Secondary school students in Chile have called off a series of strikes and street protests which were backed by hundreds of thousands.
Hundreds of thousands of students joined weeks of protests
"We're going back to class," said student leader Juan Carlos Herrera.
He said he was satisfied with concessions won from the government over weeks of protest - including extra funding for education.
Students had initially wanted further concessions but analysts say the public mood had started to turn against them.
The week began with a massive walkout which organisers said was joined by a million students and teachers.
But the protest was marked by clashes between students and police in the heart of Santiago, and students began drifting back to lessons after President Michelle Bachelet said Wednesday her offer was final.
Ms Bachelet has ordered the creation of a presidential advisory panel which will seek to reform a law introduced by authoritarian former leader Augusto Pinochet.
Bachelet said she was "pleased" the protests had ended
The law put often cash-strapped local municipalities in charge of education, which critics say increased the gap in the quality of education offered at state and private institutions.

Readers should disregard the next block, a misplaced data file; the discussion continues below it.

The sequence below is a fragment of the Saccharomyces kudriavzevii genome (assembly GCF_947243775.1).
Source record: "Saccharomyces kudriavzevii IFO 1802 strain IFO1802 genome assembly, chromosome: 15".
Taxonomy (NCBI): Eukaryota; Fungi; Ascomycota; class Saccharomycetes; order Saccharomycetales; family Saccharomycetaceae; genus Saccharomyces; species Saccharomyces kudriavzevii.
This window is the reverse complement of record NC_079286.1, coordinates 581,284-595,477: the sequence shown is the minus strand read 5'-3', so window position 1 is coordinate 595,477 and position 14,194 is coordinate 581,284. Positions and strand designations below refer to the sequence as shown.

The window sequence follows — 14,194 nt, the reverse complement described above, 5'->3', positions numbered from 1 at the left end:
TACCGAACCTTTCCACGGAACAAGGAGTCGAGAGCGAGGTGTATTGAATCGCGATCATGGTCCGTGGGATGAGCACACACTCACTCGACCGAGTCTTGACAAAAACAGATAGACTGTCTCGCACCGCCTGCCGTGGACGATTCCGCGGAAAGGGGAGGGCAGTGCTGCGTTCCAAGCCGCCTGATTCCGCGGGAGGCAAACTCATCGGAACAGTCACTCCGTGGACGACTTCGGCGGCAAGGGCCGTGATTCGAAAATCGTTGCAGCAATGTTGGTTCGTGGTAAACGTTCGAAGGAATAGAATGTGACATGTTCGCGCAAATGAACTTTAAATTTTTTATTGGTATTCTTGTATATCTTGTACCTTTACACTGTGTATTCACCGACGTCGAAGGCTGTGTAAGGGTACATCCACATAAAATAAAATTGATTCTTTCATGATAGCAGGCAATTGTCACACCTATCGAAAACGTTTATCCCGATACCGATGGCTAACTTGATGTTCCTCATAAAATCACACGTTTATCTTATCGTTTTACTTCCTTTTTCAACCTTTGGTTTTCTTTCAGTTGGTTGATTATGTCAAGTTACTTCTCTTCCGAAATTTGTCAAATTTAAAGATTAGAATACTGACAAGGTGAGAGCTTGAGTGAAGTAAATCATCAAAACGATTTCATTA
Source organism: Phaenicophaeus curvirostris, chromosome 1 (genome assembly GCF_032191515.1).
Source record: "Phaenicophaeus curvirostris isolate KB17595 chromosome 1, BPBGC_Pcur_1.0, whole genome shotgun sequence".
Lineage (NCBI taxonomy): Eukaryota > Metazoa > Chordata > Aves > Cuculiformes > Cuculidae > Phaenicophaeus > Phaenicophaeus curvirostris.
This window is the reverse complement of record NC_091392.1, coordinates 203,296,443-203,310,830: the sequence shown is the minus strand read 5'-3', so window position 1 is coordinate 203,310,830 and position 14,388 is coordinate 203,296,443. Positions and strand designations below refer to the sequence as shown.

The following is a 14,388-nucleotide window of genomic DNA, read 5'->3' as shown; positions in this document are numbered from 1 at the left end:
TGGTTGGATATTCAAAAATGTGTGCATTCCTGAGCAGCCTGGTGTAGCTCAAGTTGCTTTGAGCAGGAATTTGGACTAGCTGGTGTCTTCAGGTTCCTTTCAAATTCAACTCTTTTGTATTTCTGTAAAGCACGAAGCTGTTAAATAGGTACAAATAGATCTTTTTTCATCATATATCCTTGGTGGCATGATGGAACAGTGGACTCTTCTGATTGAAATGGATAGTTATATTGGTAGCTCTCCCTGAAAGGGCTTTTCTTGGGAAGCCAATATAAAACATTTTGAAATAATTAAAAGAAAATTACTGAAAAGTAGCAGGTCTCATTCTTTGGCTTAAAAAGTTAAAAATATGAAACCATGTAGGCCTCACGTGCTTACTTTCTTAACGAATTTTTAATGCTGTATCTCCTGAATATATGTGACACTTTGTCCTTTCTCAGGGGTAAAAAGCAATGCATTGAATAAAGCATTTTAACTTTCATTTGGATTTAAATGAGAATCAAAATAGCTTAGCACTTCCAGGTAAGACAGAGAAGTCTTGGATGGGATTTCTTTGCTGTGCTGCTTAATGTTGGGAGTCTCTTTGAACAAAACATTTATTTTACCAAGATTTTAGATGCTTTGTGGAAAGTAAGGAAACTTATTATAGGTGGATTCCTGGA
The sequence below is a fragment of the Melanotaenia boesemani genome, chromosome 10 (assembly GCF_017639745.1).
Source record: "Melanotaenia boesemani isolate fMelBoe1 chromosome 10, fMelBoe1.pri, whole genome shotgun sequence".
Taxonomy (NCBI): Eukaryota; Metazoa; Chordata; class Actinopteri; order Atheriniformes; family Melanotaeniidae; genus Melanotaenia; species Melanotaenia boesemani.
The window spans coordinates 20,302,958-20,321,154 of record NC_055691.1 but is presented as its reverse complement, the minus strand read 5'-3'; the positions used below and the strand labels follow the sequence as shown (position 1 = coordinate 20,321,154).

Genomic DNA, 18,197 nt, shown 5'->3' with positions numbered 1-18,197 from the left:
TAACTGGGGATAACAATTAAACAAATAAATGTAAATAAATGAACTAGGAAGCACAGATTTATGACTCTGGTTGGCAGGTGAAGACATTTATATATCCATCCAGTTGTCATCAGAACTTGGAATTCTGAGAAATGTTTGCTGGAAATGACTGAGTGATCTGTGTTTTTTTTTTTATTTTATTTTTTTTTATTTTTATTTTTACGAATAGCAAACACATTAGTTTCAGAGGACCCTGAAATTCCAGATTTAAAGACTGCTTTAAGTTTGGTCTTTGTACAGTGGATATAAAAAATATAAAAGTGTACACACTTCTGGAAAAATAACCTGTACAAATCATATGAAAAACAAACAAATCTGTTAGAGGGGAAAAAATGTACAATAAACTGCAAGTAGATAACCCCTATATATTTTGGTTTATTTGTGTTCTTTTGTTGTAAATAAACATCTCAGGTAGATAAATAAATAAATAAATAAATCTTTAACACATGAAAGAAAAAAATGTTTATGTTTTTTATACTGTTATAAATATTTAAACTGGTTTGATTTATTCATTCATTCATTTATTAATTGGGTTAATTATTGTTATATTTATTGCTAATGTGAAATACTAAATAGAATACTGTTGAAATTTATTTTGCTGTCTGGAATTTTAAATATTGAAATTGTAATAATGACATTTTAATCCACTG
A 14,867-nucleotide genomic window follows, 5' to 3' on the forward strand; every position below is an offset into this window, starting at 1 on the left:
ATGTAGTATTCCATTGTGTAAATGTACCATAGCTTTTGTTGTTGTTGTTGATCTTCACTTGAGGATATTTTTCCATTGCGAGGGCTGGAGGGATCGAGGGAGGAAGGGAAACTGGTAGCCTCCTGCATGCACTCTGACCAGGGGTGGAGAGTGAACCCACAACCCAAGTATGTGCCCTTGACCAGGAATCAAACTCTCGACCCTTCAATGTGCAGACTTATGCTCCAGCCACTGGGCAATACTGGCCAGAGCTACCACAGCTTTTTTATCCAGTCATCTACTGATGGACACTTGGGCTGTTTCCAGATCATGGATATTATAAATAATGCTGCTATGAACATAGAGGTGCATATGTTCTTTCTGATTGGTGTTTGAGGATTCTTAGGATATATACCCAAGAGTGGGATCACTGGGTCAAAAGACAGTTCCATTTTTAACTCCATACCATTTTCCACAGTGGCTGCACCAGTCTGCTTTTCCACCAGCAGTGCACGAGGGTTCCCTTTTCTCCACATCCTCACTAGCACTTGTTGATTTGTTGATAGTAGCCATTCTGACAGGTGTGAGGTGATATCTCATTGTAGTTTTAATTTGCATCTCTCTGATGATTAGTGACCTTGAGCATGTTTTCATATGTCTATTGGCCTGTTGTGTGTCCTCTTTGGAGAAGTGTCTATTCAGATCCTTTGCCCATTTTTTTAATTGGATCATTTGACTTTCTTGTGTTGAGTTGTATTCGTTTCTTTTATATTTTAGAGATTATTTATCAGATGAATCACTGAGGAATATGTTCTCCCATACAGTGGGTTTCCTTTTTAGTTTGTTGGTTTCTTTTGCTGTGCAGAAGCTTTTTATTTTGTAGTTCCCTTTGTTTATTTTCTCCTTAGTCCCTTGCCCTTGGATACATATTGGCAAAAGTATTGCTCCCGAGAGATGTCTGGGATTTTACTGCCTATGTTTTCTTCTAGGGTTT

Twelve of the 74 seats on the panel will be allocated to student representatives.
In addition, Ms Bachelet will spend an additional £192m (£104m) next year in providing subsidised transport, some free lunches and mostly free entrance exams, and renovation of run-down school facilities.
Quoted in Chilean newspaper La Tercera, Ms Bachelet said she was "pleased that now we will get back to working for what is important in our country, which is to improve the quality of education, and to work together".
The confrontation with students had been her first major domestic crisis since taking office in March.
Some commentators are concerned that by offering significant concessions to the students, the government has opened the door to confrontations with other social groups.
Others applaud the concessions, pointing out that Chile has enjoyed a bonanza from soaring copper prices and enjoys a large budget surplus, and yet endures dilapidated public services and facilities.